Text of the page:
To a baseball fan, though, it's a great day when he can go take his first look at a fellow like Kaline, the Detroit Tigers' flamboyant young outfielder. Chances are the fan has read about Kaline, and how the Tigers signed him for a bonus the day after he got out of Southern High in Baltimore.
Maybe they've read of his background, know that his grandfather was a barehanded catcher for Queenstown on the Eastern Shore of Maryland and bred up three sons who were catchers in sandlot ball, including Al's father, Nicholas, who works in a Baltimore broom factory. Perhaps they don't know that Kaline's maternal grandfather and his mother's brother were sandlot players in Baltimore, and that his mother was no slouch herself at foot races and volleyball and dodge-the-ball in Baltimore's Clifton Park.
Then again, maybe they do know all that, because baseball tans have an incredible appetite for minutiae regarding their heroes. Anyhow, they haven't seen Kaline in Milwaukee, or Berra or Williams or Mantle, and they're going to love it.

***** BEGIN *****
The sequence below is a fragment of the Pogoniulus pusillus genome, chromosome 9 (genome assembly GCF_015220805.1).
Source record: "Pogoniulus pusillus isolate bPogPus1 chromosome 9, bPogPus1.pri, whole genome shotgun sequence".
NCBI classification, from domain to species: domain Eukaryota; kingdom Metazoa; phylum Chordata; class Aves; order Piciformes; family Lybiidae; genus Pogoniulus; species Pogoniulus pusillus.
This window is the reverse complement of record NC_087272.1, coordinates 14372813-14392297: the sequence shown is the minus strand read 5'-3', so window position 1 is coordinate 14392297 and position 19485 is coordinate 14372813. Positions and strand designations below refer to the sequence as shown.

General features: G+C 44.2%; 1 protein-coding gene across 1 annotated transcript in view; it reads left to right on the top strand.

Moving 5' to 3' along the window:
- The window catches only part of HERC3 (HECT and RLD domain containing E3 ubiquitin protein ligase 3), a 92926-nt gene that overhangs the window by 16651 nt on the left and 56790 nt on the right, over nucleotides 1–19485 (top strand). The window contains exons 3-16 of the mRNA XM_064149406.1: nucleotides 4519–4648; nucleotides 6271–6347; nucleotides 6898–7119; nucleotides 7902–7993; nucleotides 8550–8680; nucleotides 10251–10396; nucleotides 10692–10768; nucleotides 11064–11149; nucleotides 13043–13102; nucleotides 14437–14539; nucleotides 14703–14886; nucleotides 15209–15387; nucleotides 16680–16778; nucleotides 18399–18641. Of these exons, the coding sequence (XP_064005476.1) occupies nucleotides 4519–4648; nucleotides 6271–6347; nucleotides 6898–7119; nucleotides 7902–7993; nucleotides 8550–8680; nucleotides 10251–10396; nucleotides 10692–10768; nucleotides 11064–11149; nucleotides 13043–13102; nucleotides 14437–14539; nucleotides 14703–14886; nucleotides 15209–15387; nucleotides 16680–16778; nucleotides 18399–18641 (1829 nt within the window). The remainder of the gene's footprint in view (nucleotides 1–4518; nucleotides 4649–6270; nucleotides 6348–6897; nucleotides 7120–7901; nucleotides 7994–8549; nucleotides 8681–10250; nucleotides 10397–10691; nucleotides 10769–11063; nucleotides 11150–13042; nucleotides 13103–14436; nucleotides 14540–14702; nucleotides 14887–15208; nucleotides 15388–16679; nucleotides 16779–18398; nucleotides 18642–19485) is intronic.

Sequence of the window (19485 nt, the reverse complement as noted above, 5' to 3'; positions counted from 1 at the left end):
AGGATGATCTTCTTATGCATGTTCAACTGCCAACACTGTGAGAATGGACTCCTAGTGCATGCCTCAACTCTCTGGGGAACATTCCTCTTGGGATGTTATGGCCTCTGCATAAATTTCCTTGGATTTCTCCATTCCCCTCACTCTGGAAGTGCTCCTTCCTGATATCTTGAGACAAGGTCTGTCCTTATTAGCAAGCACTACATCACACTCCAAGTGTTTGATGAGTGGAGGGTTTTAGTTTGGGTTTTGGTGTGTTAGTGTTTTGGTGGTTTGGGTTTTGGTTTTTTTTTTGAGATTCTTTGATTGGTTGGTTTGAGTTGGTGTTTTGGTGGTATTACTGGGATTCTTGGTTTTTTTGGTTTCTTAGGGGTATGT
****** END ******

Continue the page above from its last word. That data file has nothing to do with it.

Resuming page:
Naturally, it's going to be something more than a mere exhibition game in Milwaukee. The whole week of the game has been designated as an "All-Star Festival," including, among other attractions: horse show, drama, polo game, movie premi�re, women's baseball clinic, fireworks, Venetian night parade of boats, All-Star parade, music under the stars, PGA golf clinic, boxing, $35,000 open golf tournament, style show, folk festival, state tennis championships, American Legion 40 & 8 parade, outboard races, water frolic, drum and bugle corps contests, stock car races, art exhibit.
All this, and the All-Star Game, too. It won't matter to the fans, or not much, that the ballot boxes may be stuffed, the election rigged, and men chosen for some positions which they can't even hold on their own teams. That's how the democratic process works.
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